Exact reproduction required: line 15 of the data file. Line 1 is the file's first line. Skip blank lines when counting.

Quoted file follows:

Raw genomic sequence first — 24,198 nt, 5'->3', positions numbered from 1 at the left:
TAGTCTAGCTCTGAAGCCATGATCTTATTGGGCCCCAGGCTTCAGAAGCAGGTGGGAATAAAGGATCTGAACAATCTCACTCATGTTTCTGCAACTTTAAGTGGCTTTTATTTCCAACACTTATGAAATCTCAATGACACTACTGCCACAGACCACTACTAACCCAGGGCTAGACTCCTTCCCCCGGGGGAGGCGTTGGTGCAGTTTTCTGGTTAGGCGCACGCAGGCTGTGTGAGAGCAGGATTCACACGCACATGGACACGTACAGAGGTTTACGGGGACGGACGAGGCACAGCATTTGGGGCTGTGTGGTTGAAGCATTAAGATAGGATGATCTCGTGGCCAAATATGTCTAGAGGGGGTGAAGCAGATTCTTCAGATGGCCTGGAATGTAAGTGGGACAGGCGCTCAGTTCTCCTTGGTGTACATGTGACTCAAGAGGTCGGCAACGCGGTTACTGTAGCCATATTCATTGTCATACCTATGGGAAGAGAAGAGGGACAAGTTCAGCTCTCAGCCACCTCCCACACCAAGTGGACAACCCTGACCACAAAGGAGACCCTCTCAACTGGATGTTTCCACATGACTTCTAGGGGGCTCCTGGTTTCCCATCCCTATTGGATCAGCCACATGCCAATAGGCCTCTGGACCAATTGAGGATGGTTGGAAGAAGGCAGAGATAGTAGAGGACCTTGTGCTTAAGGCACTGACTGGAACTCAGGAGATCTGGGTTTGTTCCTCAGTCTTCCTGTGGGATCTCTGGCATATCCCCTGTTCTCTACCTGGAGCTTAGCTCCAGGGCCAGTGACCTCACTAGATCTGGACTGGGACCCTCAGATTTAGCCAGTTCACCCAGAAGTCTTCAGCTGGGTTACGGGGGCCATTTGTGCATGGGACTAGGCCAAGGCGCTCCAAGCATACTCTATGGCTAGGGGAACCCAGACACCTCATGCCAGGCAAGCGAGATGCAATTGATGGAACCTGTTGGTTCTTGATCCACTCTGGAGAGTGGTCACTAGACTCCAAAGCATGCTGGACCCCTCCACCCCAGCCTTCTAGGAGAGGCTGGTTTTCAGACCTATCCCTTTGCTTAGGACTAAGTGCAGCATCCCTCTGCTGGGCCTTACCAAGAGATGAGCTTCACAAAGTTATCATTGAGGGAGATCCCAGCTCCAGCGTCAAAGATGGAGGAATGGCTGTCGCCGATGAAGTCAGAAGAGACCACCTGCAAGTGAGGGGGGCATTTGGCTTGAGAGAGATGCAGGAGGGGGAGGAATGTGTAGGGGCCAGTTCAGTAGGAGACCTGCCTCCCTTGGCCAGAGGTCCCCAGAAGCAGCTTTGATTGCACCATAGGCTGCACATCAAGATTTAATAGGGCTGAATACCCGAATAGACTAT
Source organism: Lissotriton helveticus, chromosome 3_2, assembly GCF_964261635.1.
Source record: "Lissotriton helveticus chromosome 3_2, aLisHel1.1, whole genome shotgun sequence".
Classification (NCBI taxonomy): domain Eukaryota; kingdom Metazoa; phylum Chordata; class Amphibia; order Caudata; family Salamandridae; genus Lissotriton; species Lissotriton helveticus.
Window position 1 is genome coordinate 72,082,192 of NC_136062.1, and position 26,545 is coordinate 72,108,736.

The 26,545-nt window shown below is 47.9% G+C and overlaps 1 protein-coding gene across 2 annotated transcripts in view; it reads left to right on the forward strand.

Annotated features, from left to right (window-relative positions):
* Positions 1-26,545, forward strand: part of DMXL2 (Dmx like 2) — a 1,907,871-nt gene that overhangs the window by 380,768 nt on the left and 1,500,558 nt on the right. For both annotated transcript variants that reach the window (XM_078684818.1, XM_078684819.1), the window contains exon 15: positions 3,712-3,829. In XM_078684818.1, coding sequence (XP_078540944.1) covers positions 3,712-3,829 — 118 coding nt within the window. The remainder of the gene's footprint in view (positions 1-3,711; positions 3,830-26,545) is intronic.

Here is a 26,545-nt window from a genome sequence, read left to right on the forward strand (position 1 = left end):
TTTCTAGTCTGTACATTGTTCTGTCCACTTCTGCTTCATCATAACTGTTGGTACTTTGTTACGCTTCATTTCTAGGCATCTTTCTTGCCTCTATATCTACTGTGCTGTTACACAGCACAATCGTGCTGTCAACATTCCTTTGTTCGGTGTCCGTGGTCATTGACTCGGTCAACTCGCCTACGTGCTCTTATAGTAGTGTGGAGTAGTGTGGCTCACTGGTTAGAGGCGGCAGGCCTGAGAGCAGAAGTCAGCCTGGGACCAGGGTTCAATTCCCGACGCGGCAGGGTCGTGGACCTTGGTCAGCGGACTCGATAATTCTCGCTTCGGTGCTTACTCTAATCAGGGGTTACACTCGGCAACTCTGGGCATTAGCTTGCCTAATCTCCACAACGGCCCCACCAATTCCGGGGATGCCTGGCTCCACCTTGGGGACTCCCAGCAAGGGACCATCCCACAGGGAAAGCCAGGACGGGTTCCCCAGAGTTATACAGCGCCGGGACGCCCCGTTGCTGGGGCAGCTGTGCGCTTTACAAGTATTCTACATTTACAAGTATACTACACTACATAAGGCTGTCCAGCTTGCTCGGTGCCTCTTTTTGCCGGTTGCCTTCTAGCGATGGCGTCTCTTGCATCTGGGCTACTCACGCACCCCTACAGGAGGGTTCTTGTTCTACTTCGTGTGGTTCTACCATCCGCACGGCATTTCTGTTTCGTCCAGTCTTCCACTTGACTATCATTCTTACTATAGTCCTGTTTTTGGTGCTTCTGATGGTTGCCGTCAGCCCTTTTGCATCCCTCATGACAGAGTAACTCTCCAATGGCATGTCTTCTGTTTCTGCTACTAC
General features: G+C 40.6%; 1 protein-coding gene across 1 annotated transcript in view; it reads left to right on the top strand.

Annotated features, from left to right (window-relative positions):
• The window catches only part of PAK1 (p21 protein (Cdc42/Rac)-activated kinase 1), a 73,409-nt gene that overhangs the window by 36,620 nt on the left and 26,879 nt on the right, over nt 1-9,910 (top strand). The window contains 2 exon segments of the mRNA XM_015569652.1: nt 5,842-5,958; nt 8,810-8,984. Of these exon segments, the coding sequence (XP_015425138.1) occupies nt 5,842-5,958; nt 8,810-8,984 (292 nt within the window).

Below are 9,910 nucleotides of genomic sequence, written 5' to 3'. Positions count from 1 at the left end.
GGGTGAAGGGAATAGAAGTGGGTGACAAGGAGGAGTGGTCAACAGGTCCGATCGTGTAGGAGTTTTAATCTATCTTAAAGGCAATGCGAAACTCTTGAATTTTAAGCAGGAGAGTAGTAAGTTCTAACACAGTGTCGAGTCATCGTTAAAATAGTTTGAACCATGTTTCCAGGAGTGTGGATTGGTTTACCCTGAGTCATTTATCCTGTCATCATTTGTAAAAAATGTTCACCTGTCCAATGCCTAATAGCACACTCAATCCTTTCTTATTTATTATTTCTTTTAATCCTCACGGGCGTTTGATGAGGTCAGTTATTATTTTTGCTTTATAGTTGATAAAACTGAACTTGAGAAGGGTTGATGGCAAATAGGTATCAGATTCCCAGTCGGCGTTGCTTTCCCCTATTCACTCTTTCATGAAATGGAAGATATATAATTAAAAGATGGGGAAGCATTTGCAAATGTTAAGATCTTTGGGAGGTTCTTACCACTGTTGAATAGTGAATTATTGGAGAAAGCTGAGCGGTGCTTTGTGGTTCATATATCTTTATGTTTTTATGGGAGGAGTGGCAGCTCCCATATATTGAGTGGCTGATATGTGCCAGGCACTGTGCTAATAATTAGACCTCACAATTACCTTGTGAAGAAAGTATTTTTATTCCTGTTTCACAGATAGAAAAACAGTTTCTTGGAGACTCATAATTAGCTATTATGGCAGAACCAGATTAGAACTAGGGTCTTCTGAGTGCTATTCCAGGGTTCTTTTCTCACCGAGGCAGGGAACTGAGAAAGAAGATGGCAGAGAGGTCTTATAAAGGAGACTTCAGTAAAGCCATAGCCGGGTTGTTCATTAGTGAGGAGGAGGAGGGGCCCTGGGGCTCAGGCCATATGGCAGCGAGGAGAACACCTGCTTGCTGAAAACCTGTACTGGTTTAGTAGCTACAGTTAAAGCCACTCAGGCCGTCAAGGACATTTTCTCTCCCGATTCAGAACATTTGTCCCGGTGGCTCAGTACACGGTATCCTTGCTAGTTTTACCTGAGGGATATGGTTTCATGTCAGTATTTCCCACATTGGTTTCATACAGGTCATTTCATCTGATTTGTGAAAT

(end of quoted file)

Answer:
Below are 9,910 nucleotides of genomic sequence, written 5' to 3'. Positions count from 1 at the left end.